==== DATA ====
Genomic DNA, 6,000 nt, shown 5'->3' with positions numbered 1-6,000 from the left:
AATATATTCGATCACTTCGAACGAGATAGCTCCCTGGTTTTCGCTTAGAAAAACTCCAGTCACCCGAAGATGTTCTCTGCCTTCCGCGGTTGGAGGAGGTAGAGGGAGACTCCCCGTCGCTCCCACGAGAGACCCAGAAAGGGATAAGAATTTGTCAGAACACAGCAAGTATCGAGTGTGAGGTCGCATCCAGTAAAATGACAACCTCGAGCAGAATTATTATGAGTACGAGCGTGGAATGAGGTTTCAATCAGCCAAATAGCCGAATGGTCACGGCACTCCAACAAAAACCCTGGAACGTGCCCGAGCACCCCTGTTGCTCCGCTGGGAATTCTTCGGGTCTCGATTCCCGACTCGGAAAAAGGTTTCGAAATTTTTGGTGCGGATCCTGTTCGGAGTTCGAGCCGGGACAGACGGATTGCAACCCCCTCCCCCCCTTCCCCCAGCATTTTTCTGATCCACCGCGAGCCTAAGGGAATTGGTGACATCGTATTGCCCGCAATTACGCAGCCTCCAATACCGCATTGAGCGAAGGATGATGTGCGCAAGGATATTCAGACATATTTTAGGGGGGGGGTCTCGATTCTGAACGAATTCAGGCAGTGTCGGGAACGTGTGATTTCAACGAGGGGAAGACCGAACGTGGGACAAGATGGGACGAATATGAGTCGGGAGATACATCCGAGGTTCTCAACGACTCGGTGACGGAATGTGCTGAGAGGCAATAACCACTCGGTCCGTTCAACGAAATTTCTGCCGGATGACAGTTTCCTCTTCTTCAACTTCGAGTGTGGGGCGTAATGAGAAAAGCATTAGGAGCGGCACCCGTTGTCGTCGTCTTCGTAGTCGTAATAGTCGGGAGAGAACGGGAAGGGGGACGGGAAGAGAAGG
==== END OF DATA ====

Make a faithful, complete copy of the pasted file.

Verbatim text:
Genomic DNA, 6,000 nt, shown 5'->3' with positions numbered 1-6,000 from the left:
AATATATTCGATCACTTCGAACGAGATAGCTCCCTGGTTTTCGCTTAGAAAAACTCCAGTCACCCGAAGATGTTCTCTGCCTTCCGCGGTTGGAGGAGGTAGAGGGAGACTCCCCGTCGCTCCCACGAGAGACCCAGAAAGGGATAAGAATTTGTCAGAACACAGCAAGTATCGAGTGTGAGGTCGCATCCAGTAAAATGACAACCTCGAGCAGAATTATTATGAGTACGAGCGTGGAATGAGGTTTCAATCAGCCAAATAGCCGAATGGTCACGGCACTCCAACAAAAACCCTGGAACGTGCCCGAGCACCCCTGTTGCTCCGCTGGGAATTCTTCGGGTCTCGATTCCCGACTCGGAAAAAGGTTTCGAAATTTTTGGTGCGGATCCTGTTCGGAGTTCGAGCCGGGACAGACGGATTGCAACCCCCTCCCCCCCTTCCCCCAGCATTTTTCTGATCCACCGCGAGCCTAAGGGAATTGGTGACATCGTATTGCCCGCAATTACGCAGCCTCCAATACCGCATTGAGCGAAGGATGATGTGCGCAAGGATATTCAGACATATTTTAGGGGGGGGGTCTCGATTCTGAACGAATTCAGGCAGTGTCGGGAACGTGTGATTTCAACGAGGGGAAGACCGAACGTGGGACAAGATGGGACGAATATGAGTCGGGAGATACATCCGAGGTTCTCAACGACTCGGTGACGGAATGTGCTGAGAGGCAATAACCACTCGGTCCGTTCAACGAAATTTCTGCCGGATGACAGTTTCCTCTTCTTCAACTTCGAGTGTGGGGCGTAATGAGAAAAGCATTAGGAGCGGCACCCGTTGTCGTCGTCTTCGTAGTCGTAATAGTCGGGAGAGAACGGGAAGGGGGACGGGAAGAGAAGG